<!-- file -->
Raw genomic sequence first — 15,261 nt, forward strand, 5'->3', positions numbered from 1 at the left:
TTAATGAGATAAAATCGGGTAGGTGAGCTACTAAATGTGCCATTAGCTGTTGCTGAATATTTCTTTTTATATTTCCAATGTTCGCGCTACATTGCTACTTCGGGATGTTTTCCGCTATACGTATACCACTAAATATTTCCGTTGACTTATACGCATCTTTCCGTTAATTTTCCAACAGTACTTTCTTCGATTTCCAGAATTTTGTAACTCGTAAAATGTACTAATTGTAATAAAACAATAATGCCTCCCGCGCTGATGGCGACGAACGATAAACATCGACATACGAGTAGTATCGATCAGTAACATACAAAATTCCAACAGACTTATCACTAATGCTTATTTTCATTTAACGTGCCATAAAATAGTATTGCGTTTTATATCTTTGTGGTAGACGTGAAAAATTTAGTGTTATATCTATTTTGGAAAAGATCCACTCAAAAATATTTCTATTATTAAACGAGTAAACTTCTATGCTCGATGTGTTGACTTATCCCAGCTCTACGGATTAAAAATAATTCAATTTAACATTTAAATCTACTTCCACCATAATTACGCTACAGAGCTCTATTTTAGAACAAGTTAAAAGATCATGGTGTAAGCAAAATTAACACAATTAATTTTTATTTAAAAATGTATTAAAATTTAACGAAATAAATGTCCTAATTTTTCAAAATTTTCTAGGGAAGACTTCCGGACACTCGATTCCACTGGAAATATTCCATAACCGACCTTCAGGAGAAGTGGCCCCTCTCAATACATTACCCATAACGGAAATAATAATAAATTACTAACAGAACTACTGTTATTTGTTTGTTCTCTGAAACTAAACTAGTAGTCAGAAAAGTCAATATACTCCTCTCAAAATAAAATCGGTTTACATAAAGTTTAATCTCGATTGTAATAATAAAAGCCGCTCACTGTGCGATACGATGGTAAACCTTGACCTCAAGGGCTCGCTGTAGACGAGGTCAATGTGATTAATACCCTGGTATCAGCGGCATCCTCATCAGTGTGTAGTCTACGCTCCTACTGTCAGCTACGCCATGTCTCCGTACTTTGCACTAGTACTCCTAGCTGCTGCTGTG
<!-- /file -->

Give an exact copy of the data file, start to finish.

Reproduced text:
Raw genomic sequence first — 15,261 nt, forward strand, 5'->3', positions numbered from 1 at the left:
TTAATGAGATAAAATCGGGTAGGTGAGCTACTAAATGTGCCATTAGCTGTTGCTGAATATTTCTTTTTATATTTCCAATGTTCGCGCTACATTGCTACTTCGGGATGTTTTCCGCTATACGTATACCACTAAATATTTCCGTTGACTTATACGCATCTTTCCGTTAATTTTCCAACAGTACTTTCTTCGATTTCCAGAATTTTGTAACTCGTAAAATGTACTAATTGTAATAAAACAATAATGCCTCCCGCGCTGATGGCGACGAACGATAAACATCGACATACGAGTAGTATCGATCAGTAACATACAAAATTCCAACAGACTTATCACTAATGCTTATTTTCATTTAACGTGCCATAAAATAGTATTGCGTTTTATATCTTTGTGGTAGACGTGAAAAATTTAGTGTTATATCTATTTTGGAAAAGATCCACTCAAAAATATTTCTATTATTAAACGAGTAAACTTCTATGCTCGATGTGTTGACTTATCCCAGCTCTACGGATTAAAAATAATTCAATTTAACATTTAAATCTACTTCCACCATAATTACGCTACAGAGCTCTATTTTAGAACAAGTTAAAAGATCATGGTGTAAGCAAAATTAACACAATTAATTTTTATTTAAAAATGTATTAAAATTTAACGAAATAAATGTCCTAATTTTTCAAAATTTTCTAGGGAAGACTTCCGGACACTCGATTCCACTGGAAATATTCCATAACCGACCTTCAGGAGAAGTGGCCCCTCTCAATACATTACCCATAACGGAAATAATAATAAATTACTAACAGAACTACTGTTATTTGTTTGTTCTCTGAAACTAAACTAGTAGTCAGAAAAGTCAATATACTCCTCTCAAAATAAAATCGGTTTACATAAAGTTTAATCTCGATTGTAATAATAAAAGCCGCTCACTGTGCGATACGATGGTAAACCTTGACCTCAAGGGCTCGCTGTAGACGAGGTCAATGTGATTAATACCCTGGTATCAGCGGCATCCTCATCAGTGTGTAGTCTACGCTCCTACTGTCAGCTACGCCATGTCTCCGTACTTTGCACTAGTACTCCTAGCTGCTGCTGTG